In the fifth of the twenty-second series (can you believe that?!), we interview some of the most talented up-and-coming Sommeliers in Ontario and beyond.
A few years back Many years ago I was flicking through the pages of a locally published periodical and noticed that when it came to Sommeliers it was the same names that seemed to pop up over and over again. I was also becoming gradually cognisant of the fact that we more established wine folks were well and truly “losing our edge” to these young blood sommeliers. Being well aware of the depth of new talent that was out there I finally decided to get together with a couple of fellow Toronto sommelier “Old Guard” (Anton Potvin and Peter Boyd) to assemble a line of questioning that would give us an entertaining insight into the minds of these rising and often underexposed stars.
This month we sit down for a glass with Don Alfonso sommelier, Justin Madol, for another extended interview…
Good Food Revolution: So Justin, what is it that you are doing these days?
Justin Madol: So I currently work at Don Alfonso 1890 as a sommelier and doing some consulting for Lee Restaurant as well. I’m also pursuing my Master Sommelier diploma and am about to have my first child. So a lot going on!
GFR: Now Don Alfonso has moved around a little since its first incarnation in 2018 on Toronto street. I believe you had around a year down there before the pandemic hit? How did Don Alfonso choose to pivot? And how successful was said pivot?
JM: We we’re at the Toronto street location for just under a year when the pandemic started in Canada. Really not much was happening during the lockdowns and restrictions but once things started to loosen up we were on it super quick. We moved locations in only a couple weeks and opened as a kind of Pop-Up at Casa Loma where Liberty Group also has Blueblood steak house. I was managing at the time and it was a ton of work and literal heavy lifting but we got it opened up there really fast. People were eager to get back to dining so we were busy; pretty much full every night.
GFR: Please describe your role with the Liberty Group… What does a normal day entail for you? Is there a normal day?
JM: I work exclusively as a sommelier now so I pretty much only deal with wine. Typical day depends on whether I open or not but basically setting up the wine stations for the tasting menu pairings, restocking the cellar and then working the evening recommending and opening wines and doing the wine pairings for the tasting menu. As far as a normal goes it’s very consistent which I think is the hallmark of a well run high level restaurant I mean there’s always different challenges and service scenarios but our approach is always to maintain a top level experience.
GFR: Please tell us a little about your Sommelier history? What kind of experience and training wine-wise did you have before doing what you are doing today? And looking back, if you could, would you have made different decisions?
JM: So I moved to Toronto in 2012 after living in Montreal where I attended the National Theatre School. I was looking for a side gig to make money and had someone recommend I get a job at a restaurant since the money was really good. I hadn’t worked in a restaurant at all before but I had an in with a friend for a job as a food runner so I took it. Turns out it was at Lee Restaurant on King street working for Chef Susur Lee. It was a really formative experience there, very structured and intense but I loved it! I moved up into a serving position there and starting taking an interest in selling wine. I would read Karen MacNeil’s wine Bible on the streetcar to and from work and started to build my knowledge. As I started becoming stronger with the wine list I thought about maybe taking some courses like WSET. I had a friend in the industry who was a sommelier so I asked him about it and he basically told me if I had a couple of grand for a wine course I should just buy fine wine, study it, drink it and then challenge the sommelier exams which is what I ended up doing. I don’t really think I’d do anything different to be honest I think it’s how I ended up where I am now.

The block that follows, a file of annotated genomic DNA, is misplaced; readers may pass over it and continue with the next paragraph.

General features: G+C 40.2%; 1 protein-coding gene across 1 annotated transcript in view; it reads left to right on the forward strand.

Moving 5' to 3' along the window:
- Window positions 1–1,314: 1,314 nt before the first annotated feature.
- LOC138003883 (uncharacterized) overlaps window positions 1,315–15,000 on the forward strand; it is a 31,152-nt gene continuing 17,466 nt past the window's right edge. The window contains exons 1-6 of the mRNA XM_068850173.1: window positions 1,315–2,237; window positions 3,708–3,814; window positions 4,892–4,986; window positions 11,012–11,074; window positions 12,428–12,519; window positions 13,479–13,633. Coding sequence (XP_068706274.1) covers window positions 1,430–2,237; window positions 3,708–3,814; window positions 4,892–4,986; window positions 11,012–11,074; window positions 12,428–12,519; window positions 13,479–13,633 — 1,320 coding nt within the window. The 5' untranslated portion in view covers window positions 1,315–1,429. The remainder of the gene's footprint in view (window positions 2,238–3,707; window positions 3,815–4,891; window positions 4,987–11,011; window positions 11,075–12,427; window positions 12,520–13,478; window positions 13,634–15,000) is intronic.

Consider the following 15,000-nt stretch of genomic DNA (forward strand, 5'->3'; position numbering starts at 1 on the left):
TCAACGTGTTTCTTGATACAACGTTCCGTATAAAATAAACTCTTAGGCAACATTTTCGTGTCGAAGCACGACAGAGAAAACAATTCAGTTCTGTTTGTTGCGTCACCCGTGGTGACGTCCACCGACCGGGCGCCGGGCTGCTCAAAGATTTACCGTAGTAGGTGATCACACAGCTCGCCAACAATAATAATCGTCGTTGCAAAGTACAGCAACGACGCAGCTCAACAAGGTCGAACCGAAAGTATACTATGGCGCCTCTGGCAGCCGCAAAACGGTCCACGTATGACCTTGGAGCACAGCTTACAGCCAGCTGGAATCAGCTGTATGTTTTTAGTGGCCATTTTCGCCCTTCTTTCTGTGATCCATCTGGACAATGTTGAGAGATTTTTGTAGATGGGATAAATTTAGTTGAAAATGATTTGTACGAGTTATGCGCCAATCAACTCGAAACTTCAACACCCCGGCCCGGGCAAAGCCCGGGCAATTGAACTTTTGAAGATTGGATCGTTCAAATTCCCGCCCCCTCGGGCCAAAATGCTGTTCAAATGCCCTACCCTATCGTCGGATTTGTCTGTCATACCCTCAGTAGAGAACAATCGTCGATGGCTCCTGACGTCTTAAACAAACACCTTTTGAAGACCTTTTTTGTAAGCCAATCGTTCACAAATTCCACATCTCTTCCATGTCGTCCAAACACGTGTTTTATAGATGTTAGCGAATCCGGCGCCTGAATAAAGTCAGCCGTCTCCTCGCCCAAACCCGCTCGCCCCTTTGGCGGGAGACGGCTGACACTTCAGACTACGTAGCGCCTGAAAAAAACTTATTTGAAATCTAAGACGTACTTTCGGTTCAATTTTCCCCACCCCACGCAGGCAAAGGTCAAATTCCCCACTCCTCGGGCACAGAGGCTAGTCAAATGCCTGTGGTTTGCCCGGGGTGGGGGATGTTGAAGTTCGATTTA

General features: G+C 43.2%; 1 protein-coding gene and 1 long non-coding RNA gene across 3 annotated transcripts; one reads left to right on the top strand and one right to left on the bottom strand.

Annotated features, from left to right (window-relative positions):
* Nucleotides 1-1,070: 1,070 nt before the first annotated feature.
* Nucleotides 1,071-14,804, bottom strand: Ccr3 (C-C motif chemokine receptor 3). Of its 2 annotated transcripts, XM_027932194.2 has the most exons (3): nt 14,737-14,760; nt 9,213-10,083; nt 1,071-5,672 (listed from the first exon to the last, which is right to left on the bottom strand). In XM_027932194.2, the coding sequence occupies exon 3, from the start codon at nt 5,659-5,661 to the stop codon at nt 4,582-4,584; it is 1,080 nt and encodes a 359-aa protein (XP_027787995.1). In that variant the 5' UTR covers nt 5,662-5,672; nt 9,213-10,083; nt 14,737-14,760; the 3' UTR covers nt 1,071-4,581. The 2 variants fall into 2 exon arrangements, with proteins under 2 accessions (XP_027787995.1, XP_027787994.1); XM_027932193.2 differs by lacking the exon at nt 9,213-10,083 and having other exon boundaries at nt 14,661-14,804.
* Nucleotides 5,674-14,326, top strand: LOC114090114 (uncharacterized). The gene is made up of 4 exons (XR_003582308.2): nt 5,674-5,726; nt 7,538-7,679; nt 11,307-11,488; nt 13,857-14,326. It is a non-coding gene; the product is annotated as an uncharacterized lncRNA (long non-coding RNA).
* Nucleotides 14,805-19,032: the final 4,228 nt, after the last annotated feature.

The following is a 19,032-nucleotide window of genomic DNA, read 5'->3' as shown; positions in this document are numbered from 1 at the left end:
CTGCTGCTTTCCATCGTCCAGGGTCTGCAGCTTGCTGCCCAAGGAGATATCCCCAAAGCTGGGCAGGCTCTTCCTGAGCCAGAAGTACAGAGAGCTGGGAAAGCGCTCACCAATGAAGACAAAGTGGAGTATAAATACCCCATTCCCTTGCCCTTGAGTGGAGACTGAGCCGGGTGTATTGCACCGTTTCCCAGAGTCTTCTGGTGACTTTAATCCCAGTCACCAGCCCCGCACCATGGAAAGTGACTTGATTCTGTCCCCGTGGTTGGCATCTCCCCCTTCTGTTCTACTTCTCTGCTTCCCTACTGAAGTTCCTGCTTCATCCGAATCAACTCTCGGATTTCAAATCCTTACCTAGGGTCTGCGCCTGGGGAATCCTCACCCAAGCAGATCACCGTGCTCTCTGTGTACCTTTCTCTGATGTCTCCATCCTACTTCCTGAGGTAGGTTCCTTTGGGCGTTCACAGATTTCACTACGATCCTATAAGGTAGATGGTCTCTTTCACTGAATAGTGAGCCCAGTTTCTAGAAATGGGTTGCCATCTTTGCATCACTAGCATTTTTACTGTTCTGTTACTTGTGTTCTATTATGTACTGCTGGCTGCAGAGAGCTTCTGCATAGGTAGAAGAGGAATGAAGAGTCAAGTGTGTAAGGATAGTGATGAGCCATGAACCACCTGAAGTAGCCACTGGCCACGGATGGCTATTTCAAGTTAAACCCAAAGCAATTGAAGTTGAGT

GFR: Before your career in wine you were studying cultural anthropology and then went on to the National Theatre School in Montreal… I’d be curious as to your thoughts regarding transferable skills? The performative aspect of being a sommelier and all that stuff…
JM: Wine and culture are so closely linked from every angle. It’s just one of those amazing things that we as a species have taken everywhere with us. Every time I study a region I approach it from the angle of understanding the history of the place and the culture and how it’s wine styles and tradition develop. It’s honestly fascinating. I think I’ve always been a storyteller at heart and that’s what drew me to performance. I used to film and edit skateboard films in high school and then did a lot of photography in university. I loved being able to tell a story through video or photos. I find being a sommelier is a lot about stories both of the wine you serve and the of the evening you open it. Then with performance you’re taught that presence is paramount and I had some pretty serious training at NTS that primed me to arrive to a situation that way. I think that type of ability is directly transferable to serving in a restaurant. Being present with your guest and sharing moments. It’s really very similar.
GFR: When did you first decide that you would actually like a career in wine?… and was it with a view to being a Sommelier?